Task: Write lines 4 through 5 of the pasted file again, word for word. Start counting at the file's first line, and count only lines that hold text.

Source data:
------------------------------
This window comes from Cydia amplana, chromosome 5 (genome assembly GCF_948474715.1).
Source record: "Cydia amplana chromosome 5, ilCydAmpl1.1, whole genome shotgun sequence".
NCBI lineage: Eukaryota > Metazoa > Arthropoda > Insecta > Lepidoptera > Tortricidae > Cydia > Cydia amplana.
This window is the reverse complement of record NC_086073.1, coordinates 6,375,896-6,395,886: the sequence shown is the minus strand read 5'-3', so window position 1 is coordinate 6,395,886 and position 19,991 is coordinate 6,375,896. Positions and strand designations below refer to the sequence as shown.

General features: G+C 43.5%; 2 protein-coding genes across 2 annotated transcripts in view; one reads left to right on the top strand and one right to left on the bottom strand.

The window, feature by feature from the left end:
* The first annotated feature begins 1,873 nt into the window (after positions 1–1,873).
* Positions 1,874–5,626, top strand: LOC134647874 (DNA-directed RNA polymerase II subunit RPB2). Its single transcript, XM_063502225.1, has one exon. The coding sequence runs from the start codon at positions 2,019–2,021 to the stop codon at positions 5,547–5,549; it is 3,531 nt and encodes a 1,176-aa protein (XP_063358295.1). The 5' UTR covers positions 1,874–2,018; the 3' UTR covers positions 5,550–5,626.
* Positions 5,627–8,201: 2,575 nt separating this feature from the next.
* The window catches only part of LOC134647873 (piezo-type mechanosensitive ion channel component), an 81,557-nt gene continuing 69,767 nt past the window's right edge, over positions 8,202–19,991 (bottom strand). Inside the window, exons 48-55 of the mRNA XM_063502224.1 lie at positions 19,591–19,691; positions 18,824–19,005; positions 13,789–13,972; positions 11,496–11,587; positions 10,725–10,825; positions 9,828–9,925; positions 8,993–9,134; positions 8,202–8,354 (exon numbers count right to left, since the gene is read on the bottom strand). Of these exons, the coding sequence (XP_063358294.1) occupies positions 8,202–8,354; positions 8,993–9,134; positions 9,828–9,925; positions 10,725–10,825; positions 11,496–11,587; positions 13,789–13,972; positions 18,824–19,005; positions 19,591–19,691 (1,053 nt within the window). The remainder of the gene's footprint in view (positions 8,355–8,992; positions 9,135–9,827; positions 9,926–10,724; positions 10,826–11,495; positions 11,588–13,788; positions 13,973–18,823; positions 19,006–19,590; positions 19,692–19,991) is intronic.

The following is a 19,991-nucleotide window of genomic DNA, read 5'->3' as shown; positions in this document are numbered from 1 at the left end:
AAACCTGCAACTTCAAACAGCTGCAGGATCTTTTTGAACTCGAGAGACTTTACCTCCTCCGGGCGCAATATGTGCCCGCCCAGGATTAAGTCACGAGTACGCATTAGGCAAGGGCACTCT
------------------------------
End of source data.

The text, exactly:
This window is the reverse complement of record NC_086073.1, coordinates 6,375,896-6,395,886: the sequence shown is the minus strand read 5'-3', so window position 1 is coordinate 6,395,886 and position 19,991 is coordinate 6,375,896. Positions and strand designations below refer to the sequence as shown.

General features: G+C 43.5%; 2 protein-coding genes across 2 annotated transcripts in view; one reads left to right on the top strand and one right to left on the bottom strand.